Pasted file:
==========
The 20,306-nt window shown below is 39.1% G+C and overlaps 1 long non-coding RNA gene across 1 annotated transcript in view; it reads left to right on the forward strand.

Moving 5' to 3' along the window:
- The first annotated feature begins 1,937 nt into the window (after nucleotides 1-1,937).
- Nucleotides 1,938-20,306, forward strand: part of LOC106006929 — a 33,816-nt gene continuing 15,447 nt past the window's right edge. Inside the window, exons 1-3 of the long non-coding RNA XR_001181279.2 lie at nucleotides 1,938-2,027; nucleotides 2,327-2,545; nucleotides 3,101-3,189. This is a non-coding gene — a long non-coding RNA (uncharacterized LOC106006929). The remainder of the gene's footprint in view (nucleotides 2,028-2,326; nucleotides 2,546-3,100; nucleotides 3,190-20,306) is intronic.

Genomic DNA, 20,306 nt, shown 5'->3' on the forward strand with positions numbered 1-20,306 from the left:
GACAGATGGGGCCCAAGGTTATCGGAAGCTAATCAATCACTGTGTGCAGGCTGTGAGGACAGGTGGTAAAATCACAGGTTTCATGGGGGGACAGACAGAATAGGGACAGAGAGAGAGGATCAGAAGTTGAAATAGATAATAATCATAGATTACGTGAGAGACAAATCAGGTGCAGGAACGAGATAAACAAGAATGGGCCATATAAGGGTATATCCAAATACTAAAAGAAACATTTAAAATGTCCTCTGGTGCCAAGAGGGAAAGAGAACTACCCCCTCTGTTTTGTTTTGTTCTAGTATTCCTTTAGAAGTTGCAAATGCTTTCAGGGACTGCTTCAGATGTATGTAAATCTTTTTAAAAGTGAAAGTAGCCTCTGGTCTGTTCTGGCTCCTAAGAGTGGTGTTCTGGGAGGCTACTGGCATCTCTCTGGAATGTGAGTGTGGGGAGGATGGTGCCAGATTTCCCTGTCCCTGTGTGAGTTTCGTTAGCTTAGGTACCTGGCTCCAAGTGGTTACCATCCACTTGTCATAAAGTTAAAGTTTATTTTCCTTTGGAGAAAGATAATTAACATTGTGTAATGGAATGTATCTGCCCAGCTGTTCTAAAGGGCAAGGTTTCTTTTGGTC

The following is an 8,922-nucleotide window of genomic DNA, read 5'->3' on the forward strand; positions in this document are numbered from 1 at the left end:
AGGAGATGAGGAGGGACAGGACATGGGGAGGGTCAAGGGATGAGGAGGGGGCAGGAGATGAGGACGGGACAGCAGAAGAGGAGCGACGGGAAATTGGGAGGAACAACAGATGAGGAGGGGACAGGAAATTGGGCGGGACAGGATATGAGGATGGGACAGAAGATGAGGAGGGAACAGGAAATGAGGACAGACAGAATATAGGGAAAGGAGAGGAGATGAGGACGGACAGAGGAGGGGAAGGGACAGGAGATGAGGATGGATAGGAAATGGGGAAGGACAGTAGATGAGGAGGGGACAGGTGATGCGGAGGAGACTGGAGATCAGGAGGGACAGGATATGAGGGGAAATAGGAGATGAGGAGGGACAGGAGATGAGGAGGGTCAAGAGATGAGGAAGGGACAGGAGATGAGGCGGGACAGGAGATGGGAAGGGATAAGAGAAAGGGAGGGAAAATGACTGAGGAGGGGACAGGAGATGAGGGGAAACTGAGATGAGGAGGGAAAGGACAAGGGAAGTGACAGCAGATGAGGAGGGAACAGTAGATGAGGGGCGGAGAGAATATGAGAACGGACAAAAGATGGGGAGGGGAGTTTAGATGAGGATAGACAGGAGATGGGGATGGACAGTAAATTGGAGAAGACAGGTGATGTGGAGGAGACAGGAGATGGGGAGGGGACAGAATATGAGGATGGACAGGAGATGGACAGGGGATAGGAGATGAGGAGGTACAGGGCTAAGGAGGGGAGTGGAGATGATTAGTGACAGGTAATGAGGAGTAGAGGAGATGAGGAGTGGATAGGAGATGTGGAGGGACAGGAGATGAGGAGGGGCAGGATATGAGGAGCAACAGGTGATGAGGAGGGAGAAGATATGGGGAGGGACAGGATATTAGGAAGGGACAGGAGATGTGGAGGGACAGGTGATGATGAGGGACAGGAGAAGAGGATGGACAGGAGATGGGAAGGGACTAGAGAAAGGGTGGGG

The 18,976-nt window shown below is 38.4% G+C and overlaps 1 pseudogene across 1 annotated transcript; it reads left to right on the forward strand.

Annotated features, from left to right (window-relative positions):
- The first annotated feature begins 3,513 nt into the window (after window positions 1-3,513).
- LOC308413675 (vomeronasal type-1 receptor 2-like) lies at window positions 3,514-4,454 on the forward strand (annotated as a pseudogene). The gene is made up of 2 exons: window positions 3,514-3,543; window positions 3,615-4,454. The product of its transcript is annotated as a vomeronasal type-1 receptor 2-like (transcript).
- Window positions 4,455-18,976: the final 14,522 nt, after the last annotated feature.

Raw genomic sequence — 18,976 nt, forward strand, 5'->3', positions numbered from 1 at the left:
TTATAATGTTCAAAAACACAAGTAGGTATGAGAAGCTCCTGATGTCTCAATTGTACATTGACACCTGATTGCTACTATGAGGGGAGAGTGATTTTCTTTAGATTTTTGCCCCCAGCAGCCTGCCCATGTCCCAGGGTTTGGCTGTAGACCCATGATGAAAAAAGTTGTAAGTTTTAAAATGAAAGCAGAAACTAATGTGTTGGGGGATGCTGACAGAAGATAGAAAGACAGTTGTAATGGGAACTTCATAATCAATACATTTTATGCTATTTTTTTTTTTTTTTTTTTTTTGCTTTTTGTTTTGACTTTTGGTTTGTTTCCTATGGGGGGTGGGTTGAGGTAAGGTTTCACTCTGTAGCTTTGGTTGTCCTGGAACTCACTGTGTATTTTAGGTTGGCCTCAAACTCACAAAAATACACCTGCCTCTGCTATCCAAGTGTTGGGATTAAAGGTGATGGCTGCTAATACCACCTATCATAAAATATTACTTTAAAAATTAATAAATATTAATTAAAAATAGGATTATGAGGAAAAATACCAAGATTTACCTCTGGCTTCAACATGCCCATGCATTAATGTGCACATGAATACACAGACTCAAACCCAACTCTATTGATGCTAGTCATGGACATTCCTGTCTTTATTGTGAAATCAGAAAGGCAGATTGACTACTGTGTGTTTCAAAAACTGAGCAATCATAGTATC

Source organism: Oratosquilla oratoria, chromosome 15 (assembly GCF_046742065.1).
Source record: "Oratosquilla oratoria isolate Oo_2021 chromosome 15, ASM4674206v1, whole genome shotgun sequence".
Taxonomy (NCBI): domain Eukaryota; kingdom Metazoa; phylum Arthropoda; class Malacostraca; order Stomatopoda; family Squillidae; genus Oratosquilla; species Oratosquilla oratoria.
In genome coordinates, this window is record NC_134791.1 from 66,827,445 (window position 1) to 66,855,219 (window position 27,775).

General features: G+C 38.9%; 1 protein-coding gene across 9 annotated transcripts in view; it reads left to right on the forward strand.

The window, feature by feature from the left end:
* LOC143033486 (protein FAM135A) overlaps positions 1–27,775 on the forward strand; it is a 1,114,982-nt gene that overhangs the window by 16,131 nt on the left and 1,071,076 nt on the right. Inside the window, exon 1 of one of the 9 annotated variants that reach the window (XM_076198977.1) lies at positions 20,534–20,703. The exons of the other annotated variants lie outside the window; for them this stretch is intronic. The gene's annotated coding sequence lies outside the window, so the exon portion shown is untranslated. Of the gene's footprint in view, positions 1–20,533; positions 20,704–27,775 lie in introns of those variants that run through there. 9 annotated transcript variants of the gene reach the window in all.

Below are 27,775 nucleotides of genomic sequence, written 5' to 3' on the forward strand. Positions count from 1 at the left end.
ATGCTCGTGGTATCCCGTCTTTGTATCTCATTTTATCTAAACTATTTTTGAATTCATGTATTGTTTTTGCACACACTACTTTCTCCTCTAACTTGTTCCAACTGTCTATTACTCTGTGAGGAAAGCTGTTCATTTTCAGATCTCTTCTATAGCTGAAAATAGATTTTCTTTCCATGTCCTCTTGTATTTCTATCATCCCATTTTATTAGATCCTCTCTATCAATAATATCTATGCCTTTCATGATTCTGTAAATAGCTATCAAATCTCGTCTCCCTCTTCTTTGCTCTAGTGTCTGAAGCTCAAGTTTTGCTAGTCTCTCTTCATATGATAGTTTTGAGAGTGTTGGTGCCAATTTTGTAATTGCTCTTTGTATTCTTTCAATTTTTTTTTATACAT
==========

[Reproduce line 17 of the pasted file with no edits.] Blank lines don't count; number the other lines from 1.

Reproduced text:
Source record: "Oratosquilla oratoria isolate Oo_2021 chromosome 15, ASM4674206v1, whole genome shotgun sequence".